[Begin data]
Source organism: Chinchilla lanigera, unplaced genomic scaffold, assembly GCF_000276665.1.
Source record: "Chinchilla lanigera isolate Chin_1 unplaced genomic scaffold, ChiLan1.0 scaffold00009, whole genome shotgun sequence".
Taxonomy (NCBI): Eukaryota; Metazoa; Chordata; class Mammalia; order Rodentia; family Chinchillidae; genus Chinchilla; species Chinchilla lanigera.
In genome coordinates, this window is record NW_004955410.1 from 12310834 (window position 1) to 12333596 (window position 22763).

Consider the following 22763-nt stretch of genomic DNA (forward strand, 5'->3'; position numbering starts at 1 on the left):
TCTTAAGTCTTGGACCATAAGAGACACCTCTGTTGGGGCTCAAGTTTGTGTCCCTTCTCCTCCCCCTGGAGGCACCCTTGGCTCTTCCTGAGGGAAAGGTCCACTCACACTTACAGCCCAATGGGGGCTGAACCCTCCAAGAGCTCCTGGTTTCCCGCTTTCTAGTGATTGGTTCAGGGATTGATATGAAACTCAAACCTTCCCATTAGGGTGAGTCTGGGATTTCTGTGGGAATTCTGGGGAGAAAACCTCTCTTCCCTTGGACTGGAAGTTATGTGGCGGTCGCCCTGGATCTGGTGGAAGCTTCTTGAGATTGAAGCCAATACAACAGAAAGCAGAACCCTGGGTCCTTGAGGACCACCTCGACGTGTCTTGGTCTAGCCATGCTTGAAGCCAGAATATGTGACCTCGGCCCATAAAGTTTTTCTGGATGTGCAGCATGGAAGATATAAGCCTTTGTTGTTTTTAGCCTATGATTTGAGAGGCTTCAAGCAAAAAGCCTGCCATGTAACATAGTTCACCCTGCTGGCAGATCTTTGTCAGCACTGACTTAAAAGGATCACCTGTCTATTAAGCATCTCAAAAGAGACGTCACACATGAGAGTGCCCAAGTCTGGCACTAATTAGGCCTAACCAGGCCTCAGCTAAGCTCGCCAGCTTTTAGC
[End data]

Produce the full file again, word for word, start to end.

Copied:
Source organism: Chinchilla lanigera, unplaced genomic scaffold, assembly GCF_000276665.1.
Source record: "Chinchilla lanigera isolate Chin_1 unplaced genomic scaffold, ChiLan1.0 scaffold00009, whole genome shotgun sequence".
Taxonomy (NCBI): Eukaryota; Metazoa; Chordata; class Mammalia; order Rodentia; family Chinchillidae; genus Chinchilla; species Chinchilla lanigera.
In genome coordinates, this window is record NW_004955410.1 from 12310834 (window position 1) to 12333596 (window position 22763).

Consider the following 22763-nt stretch of genomic DNA (forward strand, 5'->3'; position numbering starts at 1 on the left):
TCTTAAGTCTTGGACCATAAGAGACACCTCTGTTGGGGCTCAAGTTTGTGTCCCTTCTCCTCCCCCTGGAGGCACCCTTGGCTCTTCCTGAGGGAAAGGTCCACTCACACTTACAGCCCAATGGGGGCTGAACCCTCCAAGAGCTCCTGGTTTCCCGCTTTCTAGTGATTGGTTCAGGGATTGATATGAAACTCAAACCTTCCCATTAGGGTGAGTCTGGGATTTCTGTGGGAATTCTGGGGAGAAAACCTCTCTTCCCTTGGACTGGAAGTTATGTGGCGGTCGCCCTGGATCTGGTGGAAGCTTCTTGAGATTGAAGCCAATACAACAGAAAGCAGAACCCTGGGTCCTTGAGGACCACCTCGACGTGTCTTGGTCTAGCCATGCTTGAAGCCAGAATATGTGACCTCGGCCCATAAAGTTTTTCTGGATGTGCAGCATGGAAGATATAAGCCTTTGTTGTTTTTAGCCTATGATTTGAGAGGCTTCAAGCAAAAAGCCTGCCATGTAACATAGTTCACCCTGCTGGCAGATCTTTGTCAGCACTGACTTAAAAGGATCACCTGTCTATTAAGCATCTCAAAAGAGACGTCACACATGAGAGTGCCCAAGTCTGGCACTAATTAGGCCTAACCAGGCCTCAGCTAAGCTCGCCAGCTTTTAGC